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I remember reading in an English style guide (The Scott Foresman Handbook for Writers) that the words whilst and due to were quite redundant and not to be used. The author did not seem to like them as whilst was just another word for while and due to was a rough form of saying because.

However, I've found myself using the due to quite often. For instance, I'm writing a long sentence that can have two becauses. In that case I end up using due to in place of the second because. For example:

For a sincere and talented writer, all barriers to entry are finally removed because of the e-publishing phenomena, and that was only possible due to the Internet revolution pioneered by Tim Berners Lee in the early nineties.

What can I use in place of second because if I don't want to use due to?

Also, I personally find it more elegant to say "Whilst" instead of "While". But is that the perception of most modern readers or not?

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    Whilst I have come across denigration of its use, I employ 'whilst' all of the time, and to the meagre extent to which I pay attention to it, others do too. I've never encountered disapproval of the phrase 'due to', and find the idea that it's redundant, as it clearly conveys causation. A word isn't redundant just because it has a synonym; it's redundant when its meaning is already conveyed through other words in the sentence. – 568ml Mar 5 '15 at 11:47
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    'Whilst' is an archaic and outdated form of 'while'. That it is somehow more formal or more elegant is a common misconception. Common enough, perhaps, that certain demographics of reader would prefer the former. The same is true of 'amongst' and 'among'. – mike32 Mar 5 '15 at 11:48
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    @mike32 What committee determines when such things are archaic? And where can I obtain a memorandum of their utterances over the last several years? Of whom are they composed, and how do they arrive at their decisions? – WS2 Mar 5 '15 at 12:45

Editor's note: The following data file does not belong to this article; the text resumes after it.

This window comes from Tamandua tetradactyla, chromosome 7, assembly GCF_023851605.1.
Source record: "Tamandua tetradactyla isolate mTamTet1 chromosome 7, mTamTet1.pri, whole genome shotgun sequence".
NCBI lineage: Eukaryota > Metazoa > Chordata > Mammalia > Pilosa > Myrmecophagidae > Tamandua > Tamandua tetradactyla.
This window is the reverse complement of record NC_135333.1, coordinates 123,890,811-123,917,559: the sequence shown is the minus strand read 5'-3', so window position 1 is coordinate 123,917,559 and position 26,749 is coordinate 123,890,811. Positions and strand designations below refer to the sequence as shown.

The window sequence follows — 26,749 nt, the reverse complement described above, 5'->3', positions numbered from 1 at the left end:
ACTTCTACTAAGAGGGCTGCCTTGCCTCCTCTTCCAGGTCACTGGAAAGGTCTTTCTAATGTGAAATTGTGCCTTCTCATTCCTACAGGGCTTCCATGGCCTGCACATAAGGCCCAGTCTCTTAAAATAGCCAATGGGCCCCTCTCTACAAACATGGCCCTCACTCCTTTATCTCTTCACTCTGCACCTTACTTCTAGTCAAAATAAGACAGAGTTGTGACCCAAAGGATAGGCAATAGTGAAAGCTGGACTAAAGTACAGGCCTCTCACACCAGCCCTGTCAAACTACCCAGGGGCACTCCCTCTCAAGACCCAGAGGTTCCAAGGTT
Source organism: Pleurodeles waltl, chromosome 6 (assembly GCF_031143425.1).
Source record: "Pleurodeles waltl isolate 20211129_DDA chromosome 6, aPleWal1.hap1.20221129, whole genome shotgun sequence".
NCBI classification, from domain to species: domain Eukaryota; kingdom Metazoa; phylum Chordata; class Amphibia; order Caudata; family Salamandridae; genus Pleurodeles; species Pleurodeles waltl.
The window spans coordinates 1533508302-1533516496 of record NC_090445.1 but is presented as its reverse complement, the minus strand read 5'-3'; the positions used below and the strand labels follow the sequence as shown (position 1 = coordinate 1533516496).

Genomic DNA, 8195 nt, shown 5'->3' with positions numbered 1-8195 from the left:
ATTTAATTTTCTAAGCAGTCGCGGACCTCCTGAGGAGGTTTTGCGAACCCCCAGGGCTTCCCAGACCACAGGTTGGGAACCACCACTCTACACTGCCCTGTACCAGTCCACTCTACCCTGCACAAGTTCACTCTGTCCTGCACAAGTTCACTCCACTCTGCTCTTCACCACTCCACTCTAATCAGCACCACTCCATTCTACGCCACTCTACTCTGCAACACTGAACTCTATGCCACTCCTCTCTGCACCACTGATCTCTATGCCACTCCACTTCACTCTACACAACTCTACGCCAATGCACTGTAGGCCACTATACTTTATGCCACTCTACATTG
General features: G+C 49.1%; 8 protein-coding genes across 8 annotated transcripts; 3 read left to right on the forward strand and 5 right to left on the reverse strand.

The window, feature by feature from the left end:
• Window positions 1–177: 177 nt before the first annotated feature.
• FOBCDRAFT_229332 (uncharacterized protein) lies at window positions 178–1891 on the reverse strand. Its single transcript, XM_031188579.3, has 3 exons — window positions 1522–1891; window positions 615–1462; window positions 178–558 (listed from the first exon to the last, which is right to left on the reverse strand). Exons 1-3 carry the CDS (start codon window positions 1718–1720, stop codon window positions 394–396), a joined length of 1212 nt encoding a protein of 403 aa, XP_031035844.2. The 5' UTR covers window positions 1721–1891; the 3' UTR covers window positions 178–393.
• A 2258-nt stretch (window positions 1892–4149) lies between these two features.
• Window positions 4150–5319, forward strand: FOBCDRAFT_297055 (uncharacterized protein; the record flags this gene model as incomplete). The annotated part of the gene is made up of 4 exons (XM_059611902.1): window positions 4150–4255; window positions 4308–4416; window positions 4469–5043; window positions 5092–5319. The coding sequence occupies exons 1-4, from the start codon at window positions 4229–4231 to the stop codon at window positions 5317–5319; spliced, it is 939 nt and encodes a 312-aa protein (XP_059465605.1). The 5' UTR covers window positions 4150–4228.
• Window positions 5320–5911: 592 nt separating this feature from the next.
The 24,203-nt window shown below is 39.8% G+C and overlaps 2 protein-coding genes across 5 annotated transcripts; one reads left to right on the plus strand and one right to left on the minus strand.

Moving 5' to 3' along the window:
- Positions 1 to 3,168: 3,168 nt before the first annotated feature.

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    @Mitch Well I speak one of the 'other varieties', perhaps one of the more obscure ones, namely the English of England. – WS2 Mar 5 '15 at 13:01
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    There's nothing wrong with "due to", if it's not overused. Especially in situations where you want to avoid over-becausing, it may be a good choice. (But in your e-publishing sentence above, I'd actually prefer to see "due to" and "because of" swapped.) "Whilst" is archaic, but may be appropriate in "poetic" contexts. – Hot Licks Mar 5 '15 at 13:35
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"For a sincere and talented writer, all barriers to entry are finally removed because of the e-publishing phenomena, and that was only possible due to the Internet revolution pioneered by Tim Berners Lee in the early nineties" sounds OK to me (bear in mind that I am not a native speaker though).

Moreover, if, as you asked, wanted to know what can you use in place of second because if you don't want to use due to, I would suggest thanks to ;

" For a sincere and talented writer, all barriers to entry are finally removed because of the e-publishing phenomena thanks to Internet revolution pioneered by Tim Berners Lee in the early nineties"

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There are plenty of good reasons not to use "whilst":

  1. It is identical to "while" in meaning, but because it's a rarer word, it distracts your reader.
  2. It has never been the norm. Dickens never uses it, and even Shakespeare uses it sparingly.
  3. Many style guides, including the BBC, the Guardian, the Economist, and the Canadian Hansard, advise simply to replace it with "while".
  4. It sounds pompous and affected.

"Due to" is fine the way you use it: it might be a bit of a writer's disease to avoid duplicating formulations, but if you can do it without jumping through hoops, it does make your prose sound more elegant, and "due to" is clear and understandable.

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